a tale in weekly parts
“Oh, so you’re happy to come in for breakfast, then?” Madge complained as Al walked in through the door, “And where might you have been all night, may I ask?”
“How dare you question me?” Al asked indignantly, “As the man of the house, I shall do as I damned-well please. The day hasn’t come when I need to answer to you or to anyone else for my actions. As it happens, though, I spent the night in the shepherd’s hut, sleeping off the wine I drank last evening. Satisfied?”
“I might have been, if you’d had any wine yesterday. ‘As it happens’, we don’t have any wine in the house and haven’t had since your Elsie came around with that husband of hers and knocked back the lot; and that was more than a fortnight ago, as you well know.”
“Did I say I’d had it here? Well; did I?”
“You’ve been off doing things with that Albert and our kids, haven’t you?”
“I’m sure I don’t know what you mean, Dear.”
“I’m sure I don’t know what you mean, Dear,” Madge mocked, “Yes you ruddywell do, and I plan to get to the bottom of it.”
“Aren’t you forgetting who’s the man of the house, Madge? I don’t have to justify to you how I spend my time. What were you up to all night on your own?”
“Enough!” Kr’veth’neq’is bellowed, as she stormed through the door, followed by Xander. “Dad went to a bar last night and had too much to drink. We; Albert, Xander and I; felt it would be better for him to stay with us to sober up. That’s all there is to it.” Turning to Al, she added, “And don’t you think this ‘man of the house’ posturing is a bit last century? You’re supposed to be a partnership, not a master and his slave. Come on, Bro,” she said to Xander, “let’s leave Love’s Young Dream to sort out their differences. Bring Chav; I fancy a trip.”
“Can’t we all go on a trip?” Madge asked, “As a family?”
“Maybe next time,” Kr’veth’neq’is said. “For now, I think you need some time to work through all the changes you’ve seen in your family these past days, and come to some understanding of who we are, and who you are. We’ll be back tomorrow.”
Xander called Chav. The three left the house and returned to Jarvis, where Albert was waiting for them.
“I won’t ask how that went,” Albert said.
“You don’t need to,” Kr’veth’neq’is replied, “you heard it all through Dad’s involuntary sending.”
“I told you leaving that pathway open would pay off.”
“He has no privacy, with that open.”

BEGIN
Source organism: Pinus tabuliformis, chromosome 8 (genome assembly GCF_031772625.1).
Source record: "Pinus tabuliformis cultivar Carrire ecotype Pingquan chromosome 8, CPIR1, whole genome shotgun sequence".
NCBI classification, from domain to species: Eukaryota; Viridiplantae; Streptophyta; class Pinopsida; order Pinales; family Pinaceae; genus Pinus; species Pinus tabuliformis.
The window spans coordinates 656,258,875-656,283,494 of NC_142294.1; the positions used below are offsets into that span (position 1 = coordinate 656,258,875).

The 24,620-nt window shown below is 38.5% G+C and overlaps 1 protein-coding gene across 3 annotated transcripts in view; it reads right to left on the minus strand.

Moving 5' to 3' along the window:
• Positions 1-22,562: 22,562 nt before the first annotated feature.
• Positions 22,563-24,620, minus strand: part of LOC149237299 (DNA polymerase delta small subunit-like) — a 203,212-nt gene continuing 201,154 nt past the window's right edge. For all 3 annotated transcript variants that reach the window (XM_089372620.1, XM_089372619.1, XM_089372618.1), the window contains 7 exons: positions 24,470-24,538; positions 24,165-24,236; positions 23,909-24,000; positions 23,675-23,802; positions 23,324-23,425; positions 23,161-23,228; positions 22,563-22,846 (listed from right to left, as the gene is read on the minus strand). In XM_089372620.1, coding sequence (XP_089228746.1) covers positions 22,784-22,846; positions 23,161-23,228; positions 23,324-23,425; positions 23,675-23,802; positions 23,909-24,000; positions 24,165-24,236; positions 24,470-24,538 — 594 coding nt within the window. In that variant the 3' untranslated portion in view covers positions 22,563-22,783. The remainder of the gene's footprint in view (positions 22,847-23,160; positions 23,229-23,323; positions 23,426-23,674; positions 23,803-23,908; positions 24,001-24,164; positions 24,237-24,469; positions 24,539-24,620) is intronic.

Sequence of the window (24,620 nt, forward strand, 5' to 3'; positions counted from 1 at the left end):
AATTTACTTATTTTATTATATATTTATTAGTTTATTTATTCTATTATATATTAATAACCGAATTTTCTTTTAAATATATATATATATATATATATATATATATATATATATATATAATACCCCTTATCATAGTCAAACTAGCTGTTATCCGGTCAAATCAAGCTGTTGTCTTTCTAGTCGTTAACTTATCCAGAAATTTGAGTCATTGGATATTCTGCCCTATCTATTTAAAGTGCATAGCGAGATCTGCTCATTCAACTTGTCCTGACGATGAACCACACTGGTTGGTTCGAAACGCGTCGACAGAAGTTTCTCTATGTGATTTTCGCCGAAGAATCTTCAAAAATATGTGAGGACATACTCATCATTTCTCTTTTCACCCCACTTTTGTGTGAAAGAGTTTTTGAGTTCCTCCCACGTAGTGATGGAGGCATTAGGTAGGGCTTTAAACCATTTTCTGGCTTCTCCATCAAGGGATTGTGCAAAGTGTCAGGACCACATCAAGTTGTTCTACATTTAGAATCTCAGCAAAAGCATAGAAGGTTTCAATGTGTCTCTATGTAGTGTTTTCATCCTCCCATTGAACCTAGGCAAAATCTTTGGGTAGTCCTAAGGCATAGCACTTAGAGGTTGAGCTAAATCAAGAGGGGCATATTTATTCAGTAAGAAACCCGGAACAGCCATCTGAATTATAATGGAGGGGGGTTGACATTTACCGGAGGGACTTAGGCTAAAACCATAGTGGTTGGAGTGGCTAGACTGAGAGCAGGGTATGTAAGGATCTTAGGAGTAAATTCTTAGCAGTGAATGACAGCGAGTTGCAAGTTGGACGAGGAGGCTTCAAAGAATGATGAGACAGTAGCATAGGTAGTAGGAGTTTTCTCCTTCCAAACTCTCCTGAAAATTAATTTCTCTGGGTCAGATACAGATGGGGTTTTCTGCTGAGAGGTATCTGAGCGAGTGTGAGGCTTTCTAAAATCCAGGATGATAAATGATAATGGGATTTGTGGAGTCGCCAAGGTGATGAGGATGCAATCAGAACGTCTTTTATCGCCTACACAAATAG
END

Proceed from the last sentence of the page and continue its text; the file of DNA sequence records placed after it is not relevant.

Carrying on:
“Had it not been open last night, he may well have ended up a lot worse off.”
“Fair point, Albert. Any plans for the next trip?”
“Funny you should ask,” Jarvis interrupted, “I’ve been giving a lot of thought to that, these past few nanoseconds.”
“Nanoseconds?” Xander asked, “Is that all you’ve devoted to it; nanoseconds?”
“Your mostly simian brain may take a long time to negotiate it’s gazillion evolutionary dead-ends and wrong turns in order to reach a decision, but the bitek brain; the one that, incidentally, I possess in its most pure, untainted form; is capable of parameterising and resolving the most complex of conundra in less time than it takes you to work out how to formulate the instruction to your mouth, larynx and other parts to enunciate the word ‘hello’.”
“Is that supposed to impress, intimidate or bore me?” Xander asked.
“It is intended, young ape-descendant, merely to inform you, to add to and enhance the sum of your knowledge. My only fear is that your diminutive and grotesquely inefficient organ will not be able to contain what I can give it; requiring us to dump some old stuff to make room. Choose your protocol: FIFO, LFU or LRU.”
“What on Earth is he talking about?” Xander asked anyone able to answer.
“Opt for LFU: least frequently used, Xander,” Kr’veth’neq’is suggested. “That’s what I chose, and it seems okay so far.”
“You cannot be serious!” Xander ejaculated.
“I’ve spoken to you about that, Xander,” Kr’veth’neq’is cautioned.
“Losing your cool and blurting out the first thing that comes into your head.”
“Drop it, Xander,” Albert said. Xander dropped it. It smashed into pieces on the floor.
“I didn’t mean drop your glass of… what are you doing with wine? You’re far too young.”
“It shimmered. It wasn’t me. Er… a big boy did it and ran away.”
“I think,” Albert opined, “that we need to get this young man to a place and time where he can relax and let us do some serious consolidation work on him.”
“And I know just the place, and just the time,” Kr’veth’neq’is said.
“Ooh, do tell, please,” Jarvis begged, slipping back into another of his many personae.
“Middle East,” Kr’veth’neq’is said, “specifically, what became known as the Garden of Eden; a couple of days before Adam.”
“Ooh. This should be fun. Strap yourselves in,” Jarvis intoned, “we’re going for a ride.”